Ryan Giggs has it all – fame, fortune and medals galore from his glory days as a player – but the king’s crown has slipped again… only HE knows why he just can’t stay out of trouble

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Wales boss Ryan Giggs was arrested on suspicion of assaulting his girlfriend
Giggs has denied the accusations but will miss Wales’ next three games
It is not the first time the 46-year-old has hit the headlines for the wrong reasons
The Manchester United legend had a legendary career winning many trophies

In his autobiography, Sir Alex Ferguson sums up the quiet greatness that made Ryan Giggs first among equals in Manchester United’s famous Class of ’92.

‘He is a reserved kind of guy but, of all that bunch, he was the one they looked up to,’ wrote Ferguson. ‘He was the king, the man.’

Giggs was the one who had it all. More than Gary Neville, his brother Phil, Paul Scholes, Nicky Butt and even David Beckham.

The most decorated player in the history of English football with 34 honours for United, including an astonishing 13 Premier League titles and two Champions League winner’s medals.

The boy who grew into a man at his one and only club over the course of 29 years, breaking Sir Bobby Charlton’s record by making 963 appearances for United and even briefly succeeding Ferguson as manager before taking charge of his country.

It is hard to think of a more gilded career. Giggs had the lot. Fame, fortune and what appeared to be a perfect family life.

He married his long-time partner Stacey Cooke and set up home with their two children, Liberty and Zach, on the very road in Worsley, Greater Manchester where the latest controversy that threatens to tarnish his image unfolded late on Sunday night.

Quite what happened between Giggs and his partner Kate Greville remains to be seen. He has denied an allegation of assault after being arrested by police and released on bail following a disturbance.

But it is by no means the first time the 46-year-old’s personal life has made headlines since his playing career began drawing to a close. In 2011, Giggs tried unsuccessfully to gag the media from reporting his affair with Big Brother contestant Imogen Thomas.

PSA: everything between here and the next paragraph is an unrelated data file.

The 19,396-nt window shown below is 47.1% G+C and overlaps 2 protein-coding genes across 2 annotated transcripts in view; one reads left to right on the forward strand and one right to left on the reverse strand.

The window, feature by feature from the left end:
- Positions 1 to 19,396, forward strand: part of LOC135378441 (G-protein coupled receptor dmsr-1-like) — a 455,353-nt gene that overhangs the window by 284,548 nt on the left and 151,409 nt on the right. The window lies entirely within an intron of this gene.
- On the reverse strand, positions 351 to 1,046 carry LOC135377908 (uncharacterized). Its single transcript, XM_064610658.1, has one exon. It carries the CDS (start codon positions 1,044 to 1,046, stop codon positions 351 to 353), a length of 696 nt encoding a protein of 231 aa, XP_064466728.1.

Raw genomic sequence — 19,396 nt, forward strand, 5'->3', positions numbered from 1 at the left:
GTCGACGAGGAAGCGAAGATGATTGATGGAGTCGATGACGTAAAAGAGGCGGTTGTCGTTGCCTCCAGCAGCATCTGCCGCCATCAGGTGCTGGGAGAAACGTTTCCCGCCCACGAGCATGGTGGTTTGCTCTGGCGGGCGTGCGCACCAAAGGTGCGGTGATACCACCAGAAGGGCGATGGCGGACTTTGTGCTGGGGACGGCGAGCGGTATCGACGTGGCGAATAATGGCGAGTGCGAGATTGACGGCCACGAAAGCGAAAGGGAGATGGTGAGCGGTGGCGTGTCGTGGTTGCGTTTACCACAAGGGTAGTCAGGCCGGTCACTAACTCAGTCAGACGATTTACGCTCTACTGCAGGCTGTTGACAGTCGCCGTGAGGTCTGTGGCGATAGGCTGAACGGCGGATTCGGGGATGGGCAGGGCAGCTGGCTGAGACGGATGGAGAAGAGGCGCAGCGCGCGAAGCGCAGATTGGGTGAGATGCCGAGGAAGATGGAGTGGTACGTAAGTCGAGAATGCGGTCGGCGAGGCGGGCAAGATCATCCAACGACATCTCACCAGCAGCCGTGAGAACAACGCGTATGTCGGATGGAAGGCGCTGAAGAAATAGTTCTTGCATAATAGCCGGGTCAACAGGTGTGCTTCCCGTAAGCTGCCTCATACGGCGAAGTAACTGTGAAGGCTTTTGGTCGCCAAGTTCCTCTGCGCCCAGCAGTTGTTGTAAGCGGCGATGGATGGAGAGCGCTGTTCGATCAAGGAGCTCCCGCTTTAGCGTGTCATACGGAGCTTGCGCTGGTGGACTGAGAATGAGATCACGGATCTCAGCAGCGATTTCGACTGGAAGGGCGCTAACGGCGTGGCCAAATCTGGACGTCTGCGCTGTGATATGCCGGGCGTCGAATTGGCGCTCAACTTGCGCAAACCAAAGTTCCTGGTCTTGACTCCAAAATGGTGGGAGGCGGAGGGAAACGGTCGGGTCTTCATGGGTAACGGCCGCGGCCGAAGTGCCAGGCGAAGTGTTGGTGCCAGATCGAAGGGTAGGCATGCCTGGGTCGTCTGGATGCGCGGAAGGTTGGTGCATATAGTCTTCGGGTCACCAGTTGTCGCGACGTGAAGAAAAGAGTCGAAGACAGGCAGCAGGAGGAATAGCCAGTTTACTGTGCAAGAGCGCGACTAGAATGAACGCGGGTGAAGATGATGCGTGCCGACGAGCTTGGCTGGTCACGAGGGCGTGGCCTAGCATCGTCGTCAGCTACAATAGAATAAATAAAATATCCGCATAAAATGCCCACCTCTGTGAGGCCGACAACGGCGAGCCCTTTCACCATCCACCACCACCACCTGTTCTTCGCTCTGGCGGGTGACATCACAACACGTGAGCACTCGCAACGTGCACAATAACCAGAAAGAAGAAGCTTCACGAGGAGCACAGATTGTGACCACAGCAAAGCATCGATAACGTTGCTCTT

That same year, it emerged he had been in a long-term relationship with his sister-in-law Natasha, and had even paid her £500 to abort their baby just weeks before she married his younger brother Rhodri.

Stacey stayed with him at first but they split up in 2016 and divorced a year later amid rumours Giggs was flirting with waitresses at a restaurant he owns. The £3.5million marital home is still up for sale but Giggs moved into a smaller property on the same road, having initially bought it for his mother Lynne, and it was there that Sunday’s incident involving his current 36-year-old partner occurred.

The episode at the weekend is said to have happened after Giggs spent the day at Hotel Football — where he met Greville when she did some PR work — and the Stock Exchange Hotel, two businesses he owns with Gary Neville.

The former team-mates and Treble winners are also co-owners of League Two Salford City with others from the Class of ’92.

Giggs’ football career has continued in his role as Wales boss — though that is now in jeopardy after he stood down for the next three games.

At a time when United are mourning the loss of Nobby Stiles and are saddened by the news that Charlton has dementia, it is tempting to think that footballers typically used to live much simpler lives.

Intriguing too to wonder what the paternal Ferguson would make of it all. He ruled Giggs with a rod of iron, kept him back from interviews with the media when he burst on to the scene. He also famously broke up a house party the teenager had arranged with his team-mate Lee Sharpe in 1992.

‘There was no escape,’ Giggs wrote in his book My Life, My Story. ‘He charged into the house like a bull in a china shop, cuffing people out of the way.

‘He was red-faced with rage, an uncontrollable force of nature.’

Maybe Giggs could have done with a bit more of that guidance in recent years, even as a mature man now in his mid-40s.

The king, as Ferguson called him, has landed himself in trouble again. The crown has slipped a little further.


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